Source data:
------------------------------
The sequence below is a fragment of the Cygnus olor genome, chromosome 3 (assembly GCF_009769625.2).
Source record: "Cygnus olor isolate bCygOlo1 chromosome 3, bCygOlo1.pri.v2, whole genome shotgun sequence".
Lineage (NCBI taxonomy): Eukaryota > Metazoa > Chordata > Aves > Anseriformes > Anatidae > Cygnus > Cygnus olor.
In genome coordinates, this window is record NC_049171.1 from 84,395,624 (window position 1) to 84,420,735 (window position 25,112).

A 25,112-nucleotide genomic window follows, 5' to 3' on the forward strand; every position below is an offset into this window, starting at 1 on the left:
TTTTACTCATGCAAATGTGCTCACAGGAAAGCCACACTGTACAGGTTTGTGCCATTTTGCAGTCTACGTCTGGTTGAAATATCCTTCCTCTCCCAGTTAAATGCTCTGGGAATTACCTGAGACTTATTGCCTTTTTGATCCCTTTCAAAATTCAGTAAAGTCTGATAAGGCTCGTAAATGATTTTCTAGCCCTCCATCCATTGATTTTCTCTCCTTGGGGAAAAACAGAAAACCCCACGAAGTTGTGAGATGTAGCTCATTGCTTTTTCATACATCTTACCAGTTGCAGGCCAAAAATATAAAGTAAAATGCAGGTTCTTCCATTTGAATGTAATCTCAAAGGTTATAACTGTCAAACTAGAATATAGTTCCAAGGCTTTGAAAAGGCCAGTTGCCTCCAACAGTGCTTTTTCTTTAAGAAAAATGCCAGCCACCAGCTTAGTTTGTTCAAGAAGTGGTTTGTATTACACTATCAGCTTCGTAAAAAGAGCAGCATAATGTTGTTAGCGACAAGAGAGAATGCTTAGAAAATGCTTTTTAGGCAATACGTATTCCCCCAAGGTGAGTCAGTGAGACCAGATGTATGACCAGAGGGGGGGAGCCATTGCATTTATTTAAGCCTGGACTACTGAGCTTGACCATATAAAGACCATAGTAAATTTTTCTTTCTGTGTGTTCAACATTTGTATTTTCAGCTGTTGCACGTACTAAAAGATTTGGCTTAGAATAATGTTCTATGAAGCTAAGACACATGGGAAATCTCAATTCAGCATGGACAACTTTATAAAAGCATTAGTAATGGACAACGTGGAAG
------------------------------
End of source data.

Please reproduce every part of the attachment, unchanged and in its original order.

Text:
The sequence below is a fragment of the Cygnus olor genome, chromosome 3 (assembly GCF_009769625.2).
Source record: "Cygnus olor isolate bCygOlo1 chromosome 3, bCygOlo1.pri.v2, whole genome shotgun sequence".
Lineage (NCBI taxonomy): Eukaryota > Metazoa > Chordata > Aves > Anseriformes > Anatidae > Cygnus > Cygnus olor.
In genome coordinates, this window is record NC_049171.1 from 84,395,624 (window position 1) to 84,420,735 (window position 25,112).

A 25,112-nucleotide genomic window follows, 5' to 3' on the forward strand; every position below is an offset into this window, starting at 1 on the left:
TTTTACTCATGCAAATGTGCTCACAGGAAAGCCACACTGTACAGGTTTGTGCCATTTTGCAGTCTACGTCTGGTTGAAATATCCTTCCTCTCCCAGTTAAATGCTCTGGGAATTACCTGAGACTTATTGCCTTTTTGATCCCTTTCAAAATTCAGTAAAGTCTGATAAGGCTCGTAAATGATTTTCTAGCCCTCCATCCATTGATTTTCTCTCCTTGGGGAAAAACAGAAAACCCCACGAAGTTGTGAGATGTAGCTCATTGCTTTTTCATACATCTTACCAGTTGCAGGCCAAAAATATAAAGTAAAATGCAGGTTCTTCCATTTGAATGTAATCTCAAAGGTTATAACTGTCAAACTAGAATATAGTTCCAAGGCTTTGAAAAGGCCAGTTGCCTCCAACAGTGCTTTTTCTTTAAGAAAAATGCCAGCCACCAGCTTAGTTTGTTCAAGAAGTGGTTTGTATTACACTATCAGCTTCGTAAAAAGAGCAGCATAATGTTGTTAGCGACAAGAGAGAATGCTTAGAAAATGCTTTTTAGGCAATACGTATTCCCCCAAGGTGAGTCAGTGAGACCAGATGTATGACCAGAGGGGGGGAGCCATTGCATTTATTTAAGCCTGGACTACTGAGCTTGACCATATAAAGACCATAGTAAATTTTTCTTTCTGTGTGTTCAACATTTGTATTTTCAGCTGTTGCACGTACTAAAAGATTTGGCTTAGAATAATGTTCTATGAAGCTAAGACACATGGGAAATCTCAATTCAGCATGGACAACTTTATAAAAGCATTAGTAATGGACAACGTGGAAG